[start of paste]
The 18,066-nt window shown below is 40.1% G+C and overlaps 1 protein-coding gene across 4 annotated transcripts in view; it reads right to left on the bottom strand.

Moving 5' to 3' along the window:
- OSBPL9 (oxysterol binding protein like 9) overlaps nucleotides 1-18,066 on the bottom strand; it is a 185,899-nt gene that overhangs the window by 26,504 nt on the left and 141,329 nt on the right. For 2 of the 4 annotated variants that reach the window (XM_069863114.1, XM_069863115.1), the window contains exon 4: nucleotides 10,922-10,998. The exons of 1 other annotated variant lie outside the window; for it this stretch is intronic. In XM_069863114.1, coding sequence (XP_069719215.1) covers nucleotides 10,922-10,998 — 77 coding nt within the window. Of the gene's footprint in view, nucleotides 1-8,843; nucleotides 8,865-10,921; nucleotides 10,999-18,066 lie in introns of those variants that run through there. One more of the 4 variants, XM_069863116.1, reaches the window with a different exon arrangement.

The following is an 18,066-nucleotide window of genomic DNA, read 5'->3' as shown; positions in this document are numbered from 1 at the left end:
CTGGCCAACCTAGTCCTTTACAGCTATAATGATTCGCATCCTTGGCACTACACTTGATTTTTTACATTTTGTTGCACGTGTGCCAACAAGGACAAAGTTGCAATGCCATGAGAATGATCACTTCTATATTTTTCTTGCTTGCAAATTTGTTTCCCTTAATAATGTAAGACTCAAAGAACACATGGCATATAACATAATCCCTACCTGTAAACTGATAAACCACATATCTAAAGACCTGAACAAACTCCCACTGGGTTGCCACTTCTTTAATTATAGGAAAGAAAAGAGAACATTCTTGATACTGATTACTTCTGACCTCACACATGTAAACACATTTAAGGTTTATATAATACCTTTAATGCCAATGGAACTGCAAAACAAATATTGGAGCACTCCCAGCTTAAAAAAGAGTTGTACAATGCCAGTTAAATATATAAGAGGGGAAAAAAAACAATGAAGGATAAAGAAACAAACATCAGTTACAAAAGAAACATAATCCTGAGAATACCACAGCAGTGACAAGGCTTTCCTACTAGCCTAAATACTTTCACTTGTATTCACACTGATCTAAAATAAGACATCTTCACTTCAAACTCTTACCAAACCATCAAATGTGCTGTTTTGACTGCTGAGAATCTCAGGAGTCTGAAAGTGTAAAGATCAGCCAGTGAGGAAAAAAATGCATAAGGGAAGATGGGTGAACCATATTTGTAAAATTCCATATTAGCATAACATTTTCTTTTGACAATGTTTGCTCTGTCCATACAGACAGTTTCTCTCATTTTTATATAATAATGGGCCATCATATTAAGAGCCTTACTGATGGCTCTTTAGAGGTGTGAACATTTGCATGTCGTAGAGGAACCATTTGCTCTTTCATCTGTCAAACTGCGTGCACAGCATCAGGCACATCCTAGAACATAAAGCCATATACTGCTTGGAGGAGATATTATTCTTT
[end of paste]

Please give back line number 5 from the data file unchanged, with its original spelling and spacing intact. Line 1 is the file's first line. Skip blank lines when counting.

CTGGCCAACCTAGTCCTTTACAGCTATAATGATTCGCATCCTTGGCACTACACTTGATTTTTTACATTTTGTTGCACGTGTGCCAACAAGGACAAAGTTGCAATGCCATGAGAATGATCACTTCTATATTTTTCTTGCTTGCAAATTTGTTTCCCTTAATAATGTAAGACTCAAAGAACACATGGCATATAACATAATCCCTACCTGTAAACTGATAAACCACATATCTAAAGACCTGAACAAACTCCCACTGGGTTGCCACTTCTTTAATTATAGGAAAGAAAAGAGAACATTCTTGATACTGATTACTTCTGACCTCACACATGTAAACACATTTAAGGTTTATATAATACCTTTAATGCCAATGGAACTGCAAAACAAATATTGGAGCACTCCCAGCTTAAAAAAGAGTTGTACAATGCCAGTTAAATATATAAGAGGGGAAAAAAAACAATGAAGGATAAAGAAACAAACATCAGTTACAAAAGAAACATAATCCTGAGAATACCACAGCAGTGACAAGGCTTTCCTACTAGCCTAAATACTTTCACTTGTATTCACACTGATCTAAAATAAGACATCTTCACTTCAAACTCTTACCAAACCATCAAATGTGCTGTTTTGACTGCTGAGAATCTCAGGAGTCTGAAAGTGTAAAGATCAGCCAGTGAGGAAAAAAATGCATAAGGGAAGATGGGTGAACCATATTTGTAAAATTCCATATTAGCATAACATTTTCTTTTGACAATGTTTGCTCTGTCCATACAGACAGTTTCTCTCATTTTTATATAATAATGGGCCATCATATTAAGAGCCTTACTGATGGCTCTTTAGAGGTGTGAACATTTGCATGTCGTAGAGGAACCATTTGCTCTTTCATCTGTCAAACTGCGTGCACAGCATCAGGCACATCCTAGAACATAAAGCCATATACTGCTTGGAGGAGATATTATTCTTT